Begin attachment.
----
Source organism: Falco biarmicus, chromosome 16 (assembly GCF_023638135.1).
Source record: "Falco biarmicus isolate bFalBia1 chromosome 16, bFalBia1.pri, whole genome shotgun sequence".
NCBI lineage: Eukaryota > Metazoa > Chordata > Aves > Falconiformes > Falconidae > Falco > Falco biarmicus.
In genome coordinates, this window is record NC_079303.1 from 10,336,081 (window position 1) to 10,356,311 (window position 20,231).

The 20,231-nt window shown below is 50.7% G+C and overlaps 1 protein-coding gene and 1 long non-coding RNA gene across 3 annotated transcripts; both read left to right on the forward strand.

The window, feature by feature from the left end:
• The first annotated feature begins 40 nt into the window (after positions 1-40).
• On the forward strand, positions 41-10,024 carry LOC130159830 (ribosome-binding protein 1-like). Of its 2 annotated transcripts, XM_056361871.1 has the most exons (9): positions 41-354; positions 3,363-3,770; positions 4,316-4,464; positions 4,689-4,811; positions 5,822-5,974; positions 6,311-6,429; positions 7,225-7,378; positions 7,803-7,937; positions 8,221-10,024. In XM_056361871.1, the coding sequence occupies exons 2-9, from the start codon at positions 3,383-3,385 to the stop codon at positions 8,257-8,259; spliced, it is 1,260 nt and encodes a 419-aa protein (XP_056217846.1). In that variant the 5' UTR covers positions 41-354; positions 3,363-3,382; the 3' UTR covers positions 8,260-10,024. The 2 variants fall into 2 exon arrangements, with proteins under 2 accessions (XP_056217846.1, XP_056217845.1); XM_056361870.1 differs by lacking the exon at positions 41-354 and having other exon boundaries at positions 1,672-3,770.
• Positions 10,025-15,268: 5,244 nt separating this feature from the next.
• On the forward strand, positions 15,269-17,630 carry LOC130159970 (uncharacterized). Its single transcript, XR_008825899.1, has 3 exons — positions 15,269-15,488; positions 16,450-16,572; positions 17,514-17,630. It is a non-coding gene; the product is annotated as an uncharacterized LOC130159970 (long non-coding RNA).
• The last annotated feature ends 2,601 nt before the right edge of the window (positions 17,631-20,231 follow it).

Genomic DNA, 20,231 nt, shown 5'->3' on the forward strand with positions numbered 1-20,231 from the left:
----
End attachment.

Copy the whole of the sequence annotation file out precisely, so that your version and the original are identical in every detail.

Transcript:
Source organism: Falco biarmicus, chromosome 16 (assembly GCF_023638135.1).
Source record: "Falco biarmicus isolate bFalBia1 chromosome 16, bFalBia1.pri, whole genome shotgun sequence".
NCBI lineage: Eukaryota > Metazoa > Chordata > Aves > Falconiformes > Falconidae > Falco > Falco biarmicus.
In genome coordinates, this window is record NC_079303.1 from 10,336,081 (window position 1) to 10,356,311 (window position 20,231).

The 20,231-nt window shown below is 50.7% G+C and overlaps 1 protein-coding gene and 1 long non-coding RNA gene across 3 annotated transcripts; both read left to right on the forward strand.

The window, feature by feature from the left end:
• The first annotated feature begins 40 nt into the window (after positions 1-40).
• On the forward strand, positions 41-10,024 carry LOC130159830 (ribosome-binding protein 1-like). Of its 2 annotated transcripts, XM_056361871.1 has the most exons (9): positions 41-354; positions 3,363-3,770; positions 4,316-4,464; positions 4,689-4,811; positions 5,822-5,974; positions 6,311-6,429; positions 7,225-7,378; positions 7,803-7,937; positions 8,221-10,024. In XM_056361871.1, the coding sequence occupies exons 2-9, from the start codon at positions 3,383-3,385 to the stop codon at positions 8,257-8,259; spliced, it is 1,260 nt and encodes a 419-aa protein (XP_056217846.1). In that variant the 5' UTR covers positions 41-354; positions 3,363-3,382; the 3' UTR covers positions 8,260-10,024. The 2 variants fall into 2 exon arrangements, with proteins under 2 accessions (XP_056217846.1, XP_056217845.1); XM_056361870.1 differs by lacking the exon at positions 41-354 and having other exon boundaries at positions 1,672-3,770.
• Positions 10,025-15,268: 5,244 nt separating this feature from the next.
• On the forward strand, positions 15,269-17,630 carry LOC130159970 (uncharacterized). Its single transcript, XR_008825899.1, has 3 exons — positions 15,269-15,488; positions 16,450-16,572; positions 17,514-17,630. It is a non-coding gene; the product is annotated as an uncharacterized LOC130159970 (long non-coding RNA).
• The last annotated feature ends 2,601 nt before the right edge of the window (positions 17,631-20,231 follow it).

Genomic DNA, 20,231 nt, shown 5'->3' on the forward strand with positions numbered 1-20,231 from the left: